Dave Shively's outdoors column appears Sundays in the Steamboat Pilot & Today. Contact him at 871-4253 or e-mail email@example.com
Steamboat Springs I always told the folks I was taking down the Piedra River that they were on one of the country's few rivers designated as "Wild and Scenic." What does this mean? No one really seemed to care. The near-vertical walls of the First Box Canyon that squeezed the early-running Southern San Juan runoff into a gauntlet of tight rapids were cause for distraction. Then there was the mellow run-out that featured a very occasional river otter and stops at natural riverside hot springs.
To my surprise, Bureau of Land Management field manager John Husband informed me Colorado has only one of the nation's 156 rivers designated for protection under the National Wild and Scenic Rivers Act - the stretch of the Cache la Poudre immediately downstream of Poudre Lake and the South Fork to its confluence with the Poudre.
This is where it gets confusing. A Fort Lewis College eligibility summary of rivers had the Piedra fit certain "wild," "scenic" and "recreational" criteria for designation, but Lee-Ann Hill, from the Colorado Environmental Coalition, pointed out there are basically three levels of designation. After land management agencies determine a stretch eligible, it can then become suitable, at which point Congress must make the final decision. The Congressional Wild and Scenic label provides ensured protection for the river's free-flowing nature and its "outstanding remarkable resources."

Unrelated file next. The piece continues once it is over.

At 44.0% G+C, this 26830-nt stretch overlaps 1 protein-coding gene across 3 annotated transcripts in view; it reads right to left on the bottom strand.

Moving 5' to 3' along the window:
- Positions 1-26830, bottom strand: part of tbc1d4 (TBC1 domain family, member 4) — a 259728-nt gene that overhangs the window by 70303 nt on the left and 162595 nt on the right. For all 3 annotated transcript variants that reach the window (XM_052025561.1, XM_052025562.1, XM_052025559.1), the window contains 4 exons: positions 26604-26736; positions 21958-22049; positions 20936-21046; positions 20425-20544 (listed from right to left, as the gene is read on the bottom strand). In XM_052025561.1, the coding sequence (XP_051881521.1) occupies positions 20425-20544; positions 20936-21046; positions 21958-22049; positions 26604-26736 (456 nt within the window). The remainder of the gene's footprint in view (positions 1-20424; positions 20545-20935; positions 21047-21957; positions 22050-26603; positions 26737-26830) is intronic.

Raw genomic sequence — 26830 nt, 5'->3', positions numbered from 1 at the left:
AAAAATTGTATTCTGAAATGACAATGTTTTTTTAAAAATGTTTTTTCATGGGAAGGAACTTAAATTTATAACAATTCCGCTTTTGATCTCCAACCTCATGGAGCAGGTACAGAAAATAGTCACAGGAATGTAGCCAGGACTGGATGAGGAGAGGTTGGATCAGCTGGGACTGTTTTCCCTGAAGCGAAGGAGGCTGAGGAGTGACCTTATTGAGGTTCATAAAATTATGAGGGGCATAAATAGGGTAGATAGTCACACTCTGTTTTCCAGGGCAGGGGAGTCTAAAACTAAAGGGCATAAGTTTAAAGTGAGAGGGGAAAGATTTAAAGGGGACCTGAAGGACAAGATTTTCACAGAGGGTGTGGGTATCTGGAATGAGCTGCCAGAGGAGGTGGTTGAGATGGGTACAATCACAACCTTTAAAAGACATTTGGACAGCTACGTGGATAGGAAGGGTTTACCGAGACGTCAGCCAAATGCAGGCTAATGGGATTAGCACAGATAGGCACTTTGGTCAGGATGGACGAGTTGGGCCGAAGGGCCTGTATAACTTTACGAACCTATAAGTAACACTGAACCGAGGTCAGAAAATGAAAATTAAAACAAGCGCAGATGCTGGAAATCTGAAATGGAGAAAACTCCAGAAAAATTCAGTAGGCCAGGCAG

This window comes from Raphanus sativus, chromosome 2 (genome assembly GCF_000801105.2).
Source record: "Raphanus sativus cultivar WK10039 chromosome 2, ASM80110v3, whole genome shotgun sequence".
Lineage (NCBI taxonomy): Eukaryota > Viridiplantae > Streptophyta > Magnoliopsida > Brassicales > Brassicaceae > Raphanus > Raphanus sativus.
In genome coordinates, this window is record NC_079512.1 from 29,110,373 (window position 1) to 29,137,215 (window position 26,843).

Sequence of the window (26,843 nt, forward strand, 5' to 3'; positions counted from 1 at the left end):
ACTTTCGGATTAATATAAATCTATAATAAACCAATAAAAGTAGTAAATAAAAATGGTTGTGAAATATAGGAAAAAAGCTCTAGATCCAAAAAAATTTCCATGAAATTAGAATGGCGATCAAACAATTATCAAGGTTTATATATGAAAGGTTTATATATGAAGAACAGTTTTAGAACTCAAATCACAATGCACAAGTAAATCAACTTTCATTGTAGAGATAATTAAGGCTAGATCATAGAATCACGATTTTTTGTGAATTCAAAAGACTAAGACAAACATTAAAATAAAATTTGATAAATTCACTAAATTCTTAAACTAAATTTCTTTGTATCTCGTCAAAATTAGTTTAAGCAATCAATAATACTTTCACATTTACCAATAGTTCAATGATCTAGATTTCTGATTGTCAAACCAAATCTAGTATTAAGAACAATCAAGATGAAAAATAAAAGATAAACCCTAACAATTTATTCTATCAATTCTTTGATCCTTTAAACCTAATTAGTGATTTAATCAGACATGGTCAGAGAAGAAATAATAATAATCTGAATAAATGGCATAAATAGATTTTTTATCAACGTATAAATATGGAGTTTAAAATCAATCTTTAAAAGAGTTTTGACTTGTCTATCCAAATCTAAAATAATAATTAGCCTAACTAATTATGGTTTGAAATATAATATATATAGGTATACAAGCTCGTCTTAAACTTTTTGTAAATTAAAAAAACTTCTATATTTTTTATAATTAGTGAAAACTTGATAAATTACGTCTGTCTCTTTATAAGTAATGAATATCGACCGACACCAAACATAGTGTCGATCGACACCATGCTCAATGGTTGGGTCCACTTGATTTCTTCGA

Or in other words, protecting the character of the river.
I went kayaking on the South Platte through downtown Denver last weekend. While I was impressed with the urban renewal of the green parks and futuristic pedestrian bridges that have transformed the rail yard wasteland I remember seeing across from the old Forney Museum (now REI), there still was that brackish water filled with spray paint cans and floating prescription bottles at the take-out. The point being that the river's "character" seems a little different than the simple "mountain river flowing into the prairie" that Thomas Hornsby Ferril described of the confluence in the pioneer days.
So at a time where our national whitewater center is completely man-made and the best surf in our town is on a grouted feature next to the railroad tracks and under a road bridge, it would be easy to concede the future urbanization of the Colorado's last major free-flowing tributary.
But the time is ripe to have a say in how the Yampa's true character can remain protected and managed for decades to come. Public comment on the BLM's Resource Management Plan revisions runs until May 16. This includes the agency's recommendations for sections of the Yampa eligible for Wild and Scenic designation.
In the face of thirsty Eastern Plains and oil and gas development, the right plan could eventually lead to the protective leverage the Yampa needs to retain its character and give that next kid a taste of what it's like to boat something wild.
Hill will present the BLM details about the plan at a public meeting held in conjunction with Friends of the Yampa, 6 p.m., tomorrow at the Community Center.